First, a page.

The first list is from Warren Bennis, a professor of Business Administration at the University of Southern California and the best selling author of “On Becoming a Leader” and many other books on leadership.
Warren Bennis’s Ingredients for Leadership
|Concept||What it means|
|Guiding Vision||You have a clear concept of what you want to do —
professionally and personally
|Passion||You love what you do|
|Integrity||You know your strengths and weaknesses and are true to your principles|
|Trust||You have earned people’s trust|
|Daring||You are willing to take risks|
|Curiosity||You want to keep learning|
Our experience is that the strongest attribute that a leader can have is a clearly defined vision and the ability to communicate that vision and get your staff and community to be willing followers and allies to you in achieving that vision.
Source: Warren Bennis, On Becoming a Leader.
Henry Ford, Walt Disney, Sir Winston Churchill and Martin Luther King all had the ability to communicate their personal vision.
Martin Luther Kings famous speech expressing his dream is well worth repeating.
How many of us could articulate our vision to our staff as effectively as that?
Now we will visit Stephen Covey’s list of Leadership characteristics.
Stephen Covey’s Eight Discernable Characteristics of Principal-Centered Leadership
|Characteristics||What it means|
|Continual learning||Seek training, take classes, listen, ask questions|
|Service orientation||See life as a mission, not as a career|
|Radiate positive energy||You are cheerful, pleasant, happy, optimistic, positive, enthusiastic and hopeful|
|Believe in other people||Don’t label, don’t overreact, don’t carry grudges or prejudge people|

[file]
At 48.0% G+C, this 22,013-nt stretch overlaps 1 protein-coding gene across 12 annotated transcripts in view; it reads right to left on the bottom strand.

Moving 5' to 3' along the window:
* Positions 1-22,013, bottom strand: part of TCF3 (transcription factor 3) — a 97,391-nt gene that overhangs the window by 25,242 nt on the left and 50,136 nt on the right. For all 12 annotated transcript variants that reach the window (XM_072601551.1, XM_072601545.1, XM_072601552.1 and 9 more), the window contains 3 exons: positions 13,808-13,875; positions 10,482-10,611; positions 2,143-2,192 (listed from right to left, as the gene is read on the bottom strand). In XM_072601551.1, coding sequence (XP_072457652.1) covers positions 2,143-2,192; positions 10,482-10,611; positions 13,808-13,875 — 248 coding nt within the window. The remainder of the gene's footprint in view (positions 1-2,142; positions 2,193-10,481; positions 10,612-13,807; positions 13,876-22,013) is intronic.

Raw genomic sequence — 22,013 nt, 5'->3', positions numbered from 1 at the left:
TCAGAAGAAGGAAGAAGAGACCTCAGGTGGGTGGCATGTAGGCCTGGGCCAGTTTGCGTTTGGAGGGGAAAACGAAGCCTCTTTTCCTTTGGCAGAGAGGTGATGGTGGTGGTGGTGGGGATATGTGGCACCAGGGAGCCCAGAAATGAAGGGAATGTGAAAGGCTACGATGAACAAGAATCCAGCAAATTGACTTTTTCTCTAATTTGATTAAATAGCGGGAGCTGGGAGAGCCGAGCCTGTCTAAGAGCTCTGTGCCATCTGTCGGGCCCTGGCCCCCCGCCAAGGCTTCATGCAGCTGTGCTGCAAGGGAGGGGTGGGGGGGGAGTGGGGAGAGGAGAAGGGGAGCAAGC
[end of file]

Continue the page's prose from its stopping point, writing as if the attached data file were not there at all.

|Synergize||You are productive and “smart working”|
|Lead a balanced life||You are temperate, wise, sensible, physically active, socially active, and well read|
|See life as an adventure||You are courageous, unflappable, totally flexible explorer|
|Balance your physical, mental, emotional, and spiritual characteristics||You engage in exercise, reading, writing, creative problem solving, you pray, meditate, and watch what you eat|
Source: “Principle-Centered Leadership” by Stephen Covey.
Now you can rate yourself against the issues that have been highlighted above. As in all these things there are no definitive right or wrong attributes that fit great leaders.
Peter Drucker, known as a great respected authority on leadership and still active in coaching and teaching the subject in his nineties stated that there are no set fundamental traits for great leaders.
We are all individuals, however in my opinion the key issues are to be able to “command and not demand respect” and to be able to listen effectively and have empathy for the other persons point of view. Its all about relationships.
Article written by Bill Winter, Mindshop Facilitator